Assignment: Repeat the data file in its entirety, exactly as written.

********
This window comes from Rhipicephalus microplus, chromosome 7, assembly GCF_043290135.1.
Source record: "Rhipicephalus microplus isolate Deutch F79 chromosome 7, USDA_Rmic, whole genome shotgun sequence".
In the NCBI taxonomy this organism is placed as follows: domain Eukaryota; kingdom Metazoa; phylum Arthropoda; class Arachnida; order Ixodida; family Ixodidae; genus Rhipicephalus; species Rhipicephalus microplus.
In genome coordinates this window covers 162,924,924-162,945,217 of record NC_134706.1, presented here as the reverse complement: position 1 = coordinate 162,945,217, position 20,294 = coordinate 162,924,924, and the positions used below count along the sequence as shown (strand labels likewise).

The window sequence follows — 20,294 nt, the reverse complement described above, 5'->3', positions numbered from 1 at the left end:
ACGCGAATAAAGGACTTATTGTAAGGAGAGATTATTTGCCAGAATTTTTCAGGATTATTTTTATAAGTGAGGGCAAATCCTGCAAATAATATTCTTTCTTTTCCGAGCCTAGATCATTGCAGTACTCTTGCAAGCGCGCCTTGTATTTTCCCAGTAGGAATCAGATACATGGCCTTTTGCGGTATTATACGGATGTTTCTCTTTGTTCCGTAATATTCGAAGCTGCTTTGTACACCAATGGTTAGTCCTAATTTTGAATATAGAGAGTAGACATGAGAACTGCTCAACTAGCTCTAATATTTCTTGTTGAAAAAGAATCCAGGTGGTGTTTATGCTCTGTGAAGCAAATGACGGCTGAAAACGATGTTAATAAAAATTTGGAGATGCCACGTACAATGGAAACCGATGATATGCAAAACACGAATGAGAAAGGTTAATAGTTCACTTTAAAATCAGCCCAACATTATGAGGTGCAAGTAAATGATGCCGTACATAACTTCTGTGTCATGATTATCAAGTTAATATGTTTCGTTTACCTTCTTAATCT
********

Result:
This window comes from Rhipicephalus microplus, chromosome 7, assembly GCF_043290135.1.
Source record: "Rhipicephalus microplus isolate Deutch F79 chromosome 7, USDA_Rmic, whole genome shotgun sequence".
In the NCBI taxonomy this organism is placed as follows: domain Eukaryota; kingdom Metazoa; phylum Arthropoda; class Arachnida; order Ixodida; family Ixodidae; genus Rhipicephalus; species Rhipicephalus microplus.
In genome coordinates this window covers 162,924,924-162,945,217 of record NC_134706.1, presented here as the reverse complement: position 1 = coordinate 162,945,217, position 20,294 = coordinate 162,924,924, and the positions used below count along the sequence as shown (strand labels likewise).

The window sequence follows — 20,294 nt, the reverse complement described above, 5'->3', positions numbered from 1 at the left end:
ACGCGAATAAAGGACTTATTGTAAGGAGAGATTATTTGCCAGAATTTTTCAGGATTATTTTTATAAGTGAGGGCAAATCCTGCAAATAATATTCTTTCTTTTCCGAGCCTAGATCATTGCAGTACTCTTGCAAGCGCGCCTTGTATTTTCCCAGTAGGAATCAGATACATGGCCTTTTGCGGTATTATACGGATGTTTCTCTTTGTTCCGTAATATTCGAAGCTGCTTTGTACACCAATGGTTAGTCCTAATTTTGAATATAGAGAGTAGACATGAGAACTGCTCAACTAGCTCTAATATTTCTTGTTGAAAAAGAATCCAGGTGGTGTTTATGCTCTGTGAAGCAAATGACGGCTGAAAACGATGTTAATAAAAATTTGGAGATGCCACGTACAATGGAAACCGATGATATGCAAAACACGAATGAGAAAGGTTAATAGTTCACTTTAAAATCAGCCCAACATTATGAGGTGCAAGTAAATGATGCCGTACATAACTTCTGTGTCATGATTATCAAGTTAATATGTTTCGTTTACCTTCTTAATCT